The obvious question at this point is, “Where can I find these great science stories to use in my classroom?” Coherent storylines will be an important component of the new curriculum to be developed. Does it tell a good story that will hook our students? In the meantime, in the next few years as we move toward NGSS in steps and jumps (and wrong turns), were do find the stories?

There are two great processes for developing storylines that can either work independently or together. Both will be featured in the coming statewide NGSS rollouts. One is the conceptual flow tool developed by K-12 Alliance. It’s in Chapter 3 of Assessment Centered Teaching: A Reflective Practice[1]. This tool helps teachers combine their prior knowledge with the standards to create a flow for unit design that incorporates formative assessment.

The other is the PQP tool developed by the Sacramento Area Science Project as a way to think about teaching and developing a story:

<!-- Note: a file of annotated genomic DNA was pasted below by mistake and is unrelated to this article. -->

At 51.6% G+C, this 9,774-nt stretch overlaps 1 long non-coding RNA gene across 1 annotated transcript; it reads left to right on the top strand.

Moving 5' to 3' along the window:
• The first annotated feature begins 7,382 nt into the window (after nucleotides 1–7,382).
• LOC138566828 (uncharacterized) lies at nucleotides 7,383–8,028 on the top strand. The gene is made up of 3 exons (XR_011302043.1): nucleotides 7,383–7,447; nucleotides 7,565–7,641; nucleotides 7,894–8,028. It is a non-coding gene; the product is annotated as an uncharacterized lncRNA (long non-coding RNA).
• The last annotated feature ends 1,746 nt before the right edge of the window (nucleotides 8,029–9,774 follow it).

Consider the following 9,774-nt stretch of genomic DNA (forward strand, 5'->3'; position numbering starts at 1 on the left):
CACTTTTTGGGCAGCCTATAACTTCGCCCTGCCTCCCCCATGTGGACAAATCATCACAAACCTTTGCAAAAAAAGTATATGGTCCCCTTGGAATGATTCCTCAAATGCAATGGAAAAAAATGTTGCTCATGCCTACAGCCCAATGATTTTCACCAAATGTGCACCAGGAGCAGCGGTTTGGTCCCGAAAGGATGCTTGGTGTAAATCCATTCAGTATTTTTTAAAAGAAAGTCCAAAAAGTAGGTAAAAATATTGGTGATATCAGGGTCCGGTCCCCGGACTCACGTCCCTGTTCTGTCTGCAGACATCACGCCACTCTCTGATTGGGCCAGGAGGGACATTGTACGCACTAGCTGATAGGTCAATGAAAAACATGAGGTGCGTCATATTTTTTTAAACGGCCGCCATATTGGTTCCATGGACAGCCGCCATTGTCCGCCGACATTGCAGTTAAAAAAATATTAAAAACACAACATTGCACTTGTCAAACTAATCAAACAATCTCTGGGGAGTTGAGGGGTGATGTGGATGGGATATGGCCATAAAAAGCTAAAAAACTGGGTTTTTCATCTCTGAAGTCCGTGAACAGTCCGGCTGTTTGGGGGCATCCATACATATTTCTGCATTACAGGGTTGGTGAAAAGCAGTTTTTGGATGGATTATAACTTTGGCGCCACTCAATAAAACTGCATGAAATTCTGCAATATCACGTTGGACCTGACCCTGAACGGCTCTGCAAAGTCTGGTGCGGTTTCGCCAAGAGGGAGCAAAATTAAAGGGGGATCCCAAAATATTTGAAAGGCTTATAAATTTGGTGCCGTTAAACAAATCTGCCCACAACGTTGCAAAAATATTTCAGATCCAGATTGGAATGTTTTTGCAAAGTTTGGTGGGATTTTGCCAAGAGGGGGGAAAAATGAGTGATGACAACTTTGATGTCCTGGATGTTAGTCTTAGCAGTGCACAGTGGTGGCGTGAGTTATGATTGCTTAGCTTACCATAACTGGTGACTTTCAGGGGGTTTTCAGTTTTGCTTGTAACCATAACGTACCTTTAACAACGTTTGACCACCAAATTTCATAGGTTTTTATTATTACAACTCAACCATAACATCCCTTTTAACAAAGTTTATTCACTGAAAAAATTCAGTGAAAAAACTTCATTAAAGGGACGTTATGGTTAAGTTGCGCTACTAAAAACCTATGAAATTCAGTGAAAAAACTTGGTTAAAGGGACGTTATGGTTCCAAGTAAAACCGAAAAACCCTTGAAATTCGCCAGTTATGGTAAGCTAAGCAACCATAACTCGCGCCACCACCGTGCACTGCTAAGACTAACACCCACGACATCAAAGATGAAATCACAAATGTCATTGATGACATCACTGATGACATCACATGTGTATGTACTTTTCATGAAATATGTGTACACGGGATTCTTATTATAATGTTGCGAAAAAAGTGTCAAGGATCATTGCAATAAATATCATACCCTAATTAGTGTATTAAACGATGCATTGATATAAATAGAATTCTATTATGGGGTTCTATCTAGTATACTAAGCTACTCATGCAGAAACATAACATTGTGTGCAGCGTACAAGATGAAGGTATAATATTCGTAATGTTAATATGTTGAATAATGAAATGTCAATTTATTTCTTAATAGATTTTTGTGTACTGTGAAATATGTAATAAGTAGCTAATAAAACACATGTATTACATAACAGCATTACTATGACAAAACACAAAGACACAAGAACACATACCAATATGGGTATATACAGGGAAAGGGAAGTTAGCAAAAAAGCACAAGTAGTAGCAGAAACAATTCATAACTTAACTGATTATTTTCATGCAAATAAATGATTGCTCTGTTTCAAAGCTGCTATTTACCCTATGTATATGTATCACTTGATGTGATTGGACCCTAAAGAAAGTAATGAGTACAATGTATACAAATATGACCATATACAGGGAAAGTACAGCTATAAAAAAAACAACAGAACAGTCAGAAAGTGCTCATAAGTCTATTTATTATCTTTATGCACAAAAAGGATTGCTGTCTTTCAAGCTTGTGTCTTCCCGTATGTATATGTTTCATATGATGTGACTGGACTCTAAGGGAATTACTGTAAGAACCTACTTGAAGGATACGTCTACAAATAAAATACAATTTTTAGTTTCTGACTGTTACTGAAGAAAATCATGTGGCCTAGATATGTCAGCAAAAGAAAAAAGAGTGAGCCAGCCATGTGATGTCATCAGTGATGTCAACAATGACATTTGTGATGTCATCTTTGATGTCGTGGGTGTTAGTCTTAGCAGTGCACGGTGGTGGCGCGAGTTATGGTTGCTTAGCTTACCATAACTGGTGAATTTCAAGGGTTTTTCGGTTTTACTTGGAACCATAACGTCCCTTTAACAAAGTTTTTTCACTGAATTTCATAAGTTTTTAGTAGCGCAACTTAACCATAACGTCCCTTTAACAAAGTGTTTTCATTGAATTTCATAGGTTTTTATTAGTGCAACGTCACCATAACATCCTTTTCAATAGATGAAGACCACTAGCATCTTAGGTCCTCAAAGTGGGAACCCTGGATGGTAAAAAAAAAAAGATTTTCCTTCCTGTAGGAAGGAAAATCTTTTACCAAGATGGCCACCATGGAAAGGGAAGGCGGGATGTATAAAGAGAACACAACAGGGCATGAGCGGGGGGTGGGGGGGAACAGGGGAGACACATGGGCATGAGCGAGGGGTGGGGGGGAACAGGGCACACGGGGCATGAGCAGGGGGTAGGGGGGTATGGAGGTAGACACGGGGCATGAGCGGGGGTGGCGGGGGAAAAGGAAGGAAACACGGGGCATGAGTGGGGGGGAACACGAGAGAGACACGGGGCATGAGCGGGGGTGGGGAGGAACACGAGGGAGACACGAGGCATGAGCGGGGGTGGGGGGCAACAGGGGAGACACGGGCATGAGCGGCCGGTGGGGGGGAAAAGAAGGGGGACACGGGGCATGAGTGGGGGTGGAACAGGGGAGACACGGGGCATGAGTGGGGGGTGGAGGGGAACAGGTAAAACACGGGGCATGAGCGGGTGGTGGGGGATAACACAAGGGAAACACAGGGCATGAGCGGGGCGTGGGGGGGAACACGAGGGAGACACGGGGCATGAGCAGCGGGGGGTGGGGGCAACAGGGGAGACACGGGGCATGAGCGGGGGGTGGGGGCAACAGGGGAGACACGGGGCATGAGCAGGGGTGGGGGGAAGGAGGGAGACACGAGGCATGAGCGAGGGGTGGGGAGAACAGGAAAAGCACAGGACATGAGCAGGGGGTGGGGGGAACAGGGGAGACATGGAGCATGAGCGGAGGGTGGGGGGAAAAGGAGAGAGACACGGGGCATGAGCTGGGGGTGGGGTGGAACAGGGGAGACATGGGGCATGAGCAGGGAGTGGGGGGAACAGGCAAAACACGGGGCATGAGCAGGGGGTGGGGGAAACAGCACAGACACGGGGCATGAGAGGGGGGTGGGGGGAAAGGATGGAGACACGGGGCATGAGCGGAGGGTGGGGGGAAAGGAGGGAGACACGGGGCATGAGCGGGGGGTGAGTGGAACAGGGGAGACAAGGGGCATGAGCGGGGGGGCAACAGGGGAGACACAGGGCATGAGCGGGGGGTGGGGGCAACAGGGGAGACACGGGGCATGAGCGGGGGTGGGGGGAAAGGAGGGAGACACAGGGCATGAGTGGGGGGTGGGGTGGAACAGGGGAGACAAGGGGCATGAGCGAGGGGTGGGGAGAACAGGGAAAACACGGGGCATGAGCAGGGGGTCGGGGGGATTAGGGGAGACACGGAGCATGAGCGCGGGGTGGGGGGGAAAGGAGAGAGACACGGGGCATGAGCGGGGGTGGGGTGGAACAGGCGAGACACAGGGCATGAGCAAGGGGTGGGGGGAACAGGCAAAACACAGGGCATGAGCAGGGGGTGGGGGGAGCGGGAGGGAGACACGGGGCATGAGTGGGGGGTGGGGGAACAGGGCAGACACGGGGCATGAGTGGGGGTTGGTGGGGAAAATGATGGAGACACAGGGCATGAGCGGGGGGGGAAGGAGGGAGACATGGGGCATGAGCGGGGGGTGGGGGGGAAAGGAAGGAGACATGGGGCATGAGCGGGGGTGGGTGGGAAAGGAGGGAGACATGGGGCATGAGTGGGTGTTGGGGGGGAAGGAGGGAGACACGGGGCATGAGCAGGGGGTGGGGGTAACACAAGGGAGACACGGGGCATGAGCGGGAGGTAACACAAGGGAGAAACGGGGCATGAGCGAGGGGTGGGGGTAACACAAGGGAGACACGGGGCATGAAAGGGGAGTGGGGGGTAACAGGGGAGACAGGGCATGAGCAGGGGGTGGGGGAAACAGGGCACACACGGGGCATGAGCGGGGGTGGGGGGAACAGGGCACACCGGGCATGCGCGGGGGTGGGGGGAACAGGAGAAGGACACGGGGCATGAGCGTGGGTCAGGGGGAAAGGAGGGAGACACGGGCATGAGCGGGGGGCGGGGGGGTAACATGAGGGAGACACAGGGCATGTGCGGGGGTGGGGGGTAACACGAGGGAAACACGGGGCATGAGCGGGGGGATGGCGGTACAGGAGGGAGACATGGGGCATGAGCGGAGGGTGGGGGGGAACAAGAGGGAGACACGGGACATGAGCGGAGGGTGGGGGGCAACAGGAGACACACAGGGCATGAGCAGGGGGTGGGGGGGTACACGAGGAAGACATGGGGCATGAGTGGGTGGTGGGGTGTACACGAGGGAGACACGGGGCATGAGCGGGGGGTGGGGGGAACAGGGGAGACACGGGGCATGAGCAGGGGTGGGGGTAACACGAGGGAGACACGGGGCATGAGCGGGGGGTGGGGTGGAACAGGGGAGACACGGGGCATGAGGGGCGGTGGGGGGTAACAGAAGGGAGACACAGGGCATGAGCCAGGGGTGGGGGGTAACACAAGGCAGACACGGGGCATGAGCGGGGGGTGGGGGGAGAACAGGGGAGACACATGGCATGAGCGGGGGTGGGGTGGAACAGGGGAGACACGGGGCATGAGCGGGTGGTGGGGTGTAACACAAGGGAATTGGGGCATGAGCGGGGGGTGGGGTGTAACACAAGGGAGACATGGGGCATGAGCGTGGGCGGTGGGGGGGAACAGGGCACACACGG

PQP tool developed by the Sacramento Area Science Project

PQP tool developed by the Sacramento Area Science Project

Start with some science content that you want to use in class. Place it the first column (DCI stands for Disciplinary Core Idea- science concepts). Now brainstorm, preferably with others who are smarter, more creative, and experienced than you about what phenomena might help to drive students to want to understand that science idea. These ideas go in column 2. I would also add real world problems to be solved to column 2, as that helps make strong connections between science and engineering. Pick the best idea and go to column 3 to come up with a series of driving questions that will help the students to think about and understand the phenomenon (or problem). Column 4 prompts thought about which of the NGSS Science and Engineering Practices your students will engage in as they try to understand or problem-solve. Finally, column 5 is for calling out the crosscutting concepts – which of the big ideas of science best help students to engage with the phenomenon. Here is a completed example:

Completed PQP Example

Completed PQP Example

Symbols for the crosscutting concepts at http://crosscutsymbols.weebly.com/